Skip to main content

A third month of daily essays

I’ve now finished a third month of daily essays, and even made it past 100 essays. It’s time for me to reflect once again on what I’ve learned in writing this next month of essays. I think this essay is a little beyond my last end-of-month essay, but I decided it was best to put these essays at the end of actual, rather than conceptual, months.

I still don’t think that I write much better. I’m writing more than I usually do, and things improve with practice, so I may be writing (or at least typing) faster than I used to [1]. Of course, it’s not always clear that typing faster makes a difference. As Michelle notes, You wouldn’t write nearly as much if you didn’t type as fast as you do.

I seem to have embraced endnotes [3]. At times, I get a bit carried away with them, as you’ve seen recently, and as you will probably see in tomorrow’s essay [4]. However, it strikes me that the main essay (usually) succeeds on its own, so I don’t feel all that bad about the random, digressive, multi-step asides. In fact, I think the endnotes carry a lot of my voice, as it were.

I’m getting a lot of joy out of writing. Why? For multiple reasons. I like thinking, and writing about issues in the main body helps me think carefully about or through some issues. I also like making (bad) jokes, and the end notes provide me with the opportunity to make those jokes [5,6]. I also like creating things. I like writing programs. I like making sculptures. In some ways, writing these essays helps scratch my creative itch. And, on occasion, writing these essays allows me to geek out about some language issue.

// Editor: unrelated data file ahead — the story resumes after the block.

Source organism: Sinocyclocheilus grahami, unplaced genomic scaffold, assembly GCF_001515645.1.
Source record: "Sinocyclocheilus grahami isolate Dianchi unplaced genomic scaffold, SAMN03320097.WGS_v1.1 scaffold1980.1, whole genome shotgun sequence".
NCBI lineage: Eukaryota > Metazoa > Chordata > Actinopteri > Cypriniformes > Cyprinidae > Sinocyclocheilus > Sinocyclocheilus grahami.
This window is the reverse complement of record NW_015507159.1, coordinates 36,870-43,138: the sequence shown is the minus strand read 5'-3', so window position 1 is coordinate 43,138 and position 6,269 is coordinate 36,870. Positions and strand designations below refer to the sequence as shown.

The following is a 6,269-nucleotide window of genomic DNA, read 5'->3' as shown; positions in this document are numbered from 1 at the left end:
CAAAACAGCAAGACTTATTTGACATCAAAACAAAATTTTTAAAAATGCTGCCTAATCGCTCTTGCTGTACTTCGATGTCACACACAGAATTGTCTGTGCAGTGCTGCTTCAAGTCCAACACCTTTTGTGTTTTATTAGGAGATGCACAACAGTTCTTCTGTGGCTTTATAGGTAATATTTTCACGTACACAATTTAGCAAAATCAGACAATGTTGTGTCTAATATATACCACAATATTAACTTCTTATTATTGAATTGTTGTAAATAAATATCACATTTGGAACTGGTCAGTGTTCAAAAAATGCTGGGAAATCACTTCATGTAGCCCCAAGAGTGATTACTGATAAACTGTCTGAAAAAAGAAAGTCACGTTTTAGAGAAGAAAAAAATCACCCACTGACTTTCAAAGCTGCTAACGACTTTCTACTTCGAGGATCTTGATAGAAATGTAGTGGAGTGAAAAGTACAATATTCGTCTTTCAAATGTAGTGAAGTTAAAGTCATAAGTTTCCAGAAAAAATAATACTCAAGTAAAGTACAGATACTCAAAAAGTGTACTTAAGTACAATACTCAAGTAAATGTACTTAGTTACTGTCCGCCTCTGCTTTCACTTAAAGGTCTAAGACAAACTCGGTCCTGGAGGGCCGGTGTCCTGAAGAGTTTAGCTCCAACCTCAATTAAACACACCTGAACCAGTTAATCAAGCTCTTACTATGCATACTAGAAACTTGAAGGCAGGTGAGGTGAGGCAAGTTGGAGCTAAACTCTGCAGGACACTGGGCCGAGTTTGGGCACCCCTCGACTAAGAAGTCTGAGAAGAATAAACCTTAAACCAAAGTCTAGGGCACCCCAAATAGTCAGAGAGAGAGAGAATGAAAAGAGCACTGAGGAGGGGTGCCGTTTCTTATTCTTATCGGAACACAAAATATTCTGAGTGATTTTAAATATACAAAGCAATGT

Like many things that bring joy, writing these essays sometimes feels like a bit of an addiction: I just have to write a little bit more. I need to come up with another topic for next week. I just have to add three more endnotes [8]. At the same time, I think that it helps keep some aspects of my personality in check.I have to rant about this now." No, I’ll just add it to my list, and I can write about it later.